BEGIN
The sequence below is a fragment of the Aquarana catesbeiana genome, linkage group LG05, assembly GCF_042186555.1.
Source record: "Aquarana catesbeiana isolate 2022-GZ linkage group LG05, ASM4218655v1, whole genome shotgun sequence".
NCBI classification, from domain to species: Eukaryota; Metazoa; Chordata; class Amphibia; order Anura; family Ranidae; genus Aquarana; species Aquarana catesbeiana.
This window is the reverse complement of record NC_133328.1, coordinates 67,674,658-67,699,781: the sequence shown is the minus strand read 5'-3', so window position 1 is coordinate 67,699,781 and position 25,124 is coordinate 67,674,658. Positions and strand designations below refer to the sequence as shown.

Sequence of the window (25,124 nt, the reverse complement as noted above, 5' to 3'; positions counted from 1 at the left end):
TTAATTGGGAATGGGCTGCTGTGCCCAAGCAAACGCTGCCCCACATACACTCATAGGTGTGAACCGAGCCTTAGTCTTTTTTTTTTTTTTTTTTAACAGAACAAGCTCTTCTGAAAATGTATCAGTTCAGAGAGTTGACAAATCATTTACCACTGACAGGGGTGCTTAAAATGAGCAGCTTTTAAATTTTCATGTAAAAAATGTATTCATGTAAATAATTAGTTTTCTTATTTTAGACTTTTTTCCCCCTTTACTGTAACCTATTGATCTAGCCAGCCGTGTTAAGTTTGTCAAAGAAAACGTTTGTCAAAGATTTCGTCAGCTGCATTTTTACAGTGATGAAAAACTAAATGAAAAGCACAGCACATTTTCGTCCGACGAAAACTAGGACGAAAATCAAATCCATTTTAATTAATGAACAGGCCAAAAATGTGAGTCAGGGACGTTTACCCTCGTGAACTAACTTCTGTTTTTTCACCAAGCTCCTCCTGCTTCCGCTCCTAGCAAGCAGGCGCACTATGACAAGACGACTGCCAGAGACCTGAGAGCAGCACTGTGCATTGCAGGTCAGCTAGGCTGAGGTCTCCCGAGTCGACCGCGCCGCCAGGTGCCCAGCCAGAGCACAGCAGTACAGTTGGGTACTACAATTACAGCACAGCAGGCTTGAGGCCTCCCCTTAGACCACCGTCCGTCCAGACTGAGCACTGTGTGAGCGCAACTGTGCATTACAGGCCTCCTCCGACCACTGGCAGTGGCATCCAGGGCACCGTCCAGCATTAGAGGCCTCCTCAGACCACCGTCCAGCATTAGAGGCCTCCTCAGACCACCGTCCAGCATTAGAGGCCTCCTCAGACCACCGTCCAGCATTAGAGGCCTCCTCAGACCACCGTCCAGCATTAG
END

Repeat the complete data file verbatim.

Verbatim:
The sequence below is a fragment of the Aquarana catesbeiana genome, linkage group LG05, assembly GCF_042186555.1.
Source record: "Aquarana catesbeiana isolate 2022-GZ linkage group LG05, ASM4218655v1, whole genome shotgun sequence".
NCBI classification, from domain to species: Eukaryota; Metazoa; Chordata; class Amphibia; order Anura; family Ranidae; genus Aquarana; species Aquarana catesbeiana.
This window is the reverse complement of record NC_133328.1, coordinates 67,674,658-67,699,781: the sequence shown is the minus strand read 5'-3', so window position 1 is coordinate 67,699,781 and position 25,124 is coordinate 67,674,658. Positions and strand designations below refer to the sequence as shown.

Sequence of the window (25,124 nt, the reverse complement as noted above, 5' to 3'; positions counted from 1 at the left end):
TTAATTGGGAATGGGCTGCTGTGCCCAAGCAAACGCTGCCCCACATACACTCATAGGTGTGAACCGAGCCTTAGTCTTTTTTTTTTTTTTTTTTAACAGAACAAGCTCTTCTGAAAATGTATCAGTTCAGAGAGTTGACAAATCATTTACCACTGACAGGGGTGCTTAAAATGAGCAGCTTTTAAATTTTCATGTAAAAAATGTATTCATGTAAATAATTAGTTTTCTTATTTTAGACTTTTTTCCCCCTTTACTGTAACCTATTGATCTAGCCAGCCGTGTTAAGTTTGTCAAAGAAAACGTTTGTCAAAGATTTCGTCAGCTGCATTTTTACAGTGATGAAAAACTAAATGAAAAGCACAGCACATTTTCGTCCGACGAAAACTAGGACGAAAATCAAATCCATTTTAATTAATGAACAGGCCAAAAATGTGAGTCAGGGACGTTTACCCTCGTGAACTAACTTCTGTTTTTTCACCAAGCTCCTCCTGCTTCCGCTCCTAGCAAGCAGGCGCACTATGACAAGACGACTGCCAGAGACCTGAGAGCAGCACTGTGCATTGCAGGTCAGCTAGGCTGAGGTCTCCCGAGTCGACCGCGCCGCCAGGTGCCCAGCCAGAGCACAGCAGTACAGTTGGGTACTACAATTACAGCACAGCAGGCTTGAGGCCTCCCCTTAGACCACCGTCCGTCCAGACTGAGCACTGTGTGAGCGCAACTGTGCATTACAGGCCTCCTCCGACCACTGGCAGTGGCATCCAGGGCACCGTCCAGCATTAGAGGCCTCCTCAGACCACCGTCCAGCATTAGAGGCCTCCTCAGACCACCGTCCAGCATTAGAGGCCTCCTCAGACCACCGTCCAGCATTAGAGGCCTCCTCAGACCACCGTCCAGCATTAG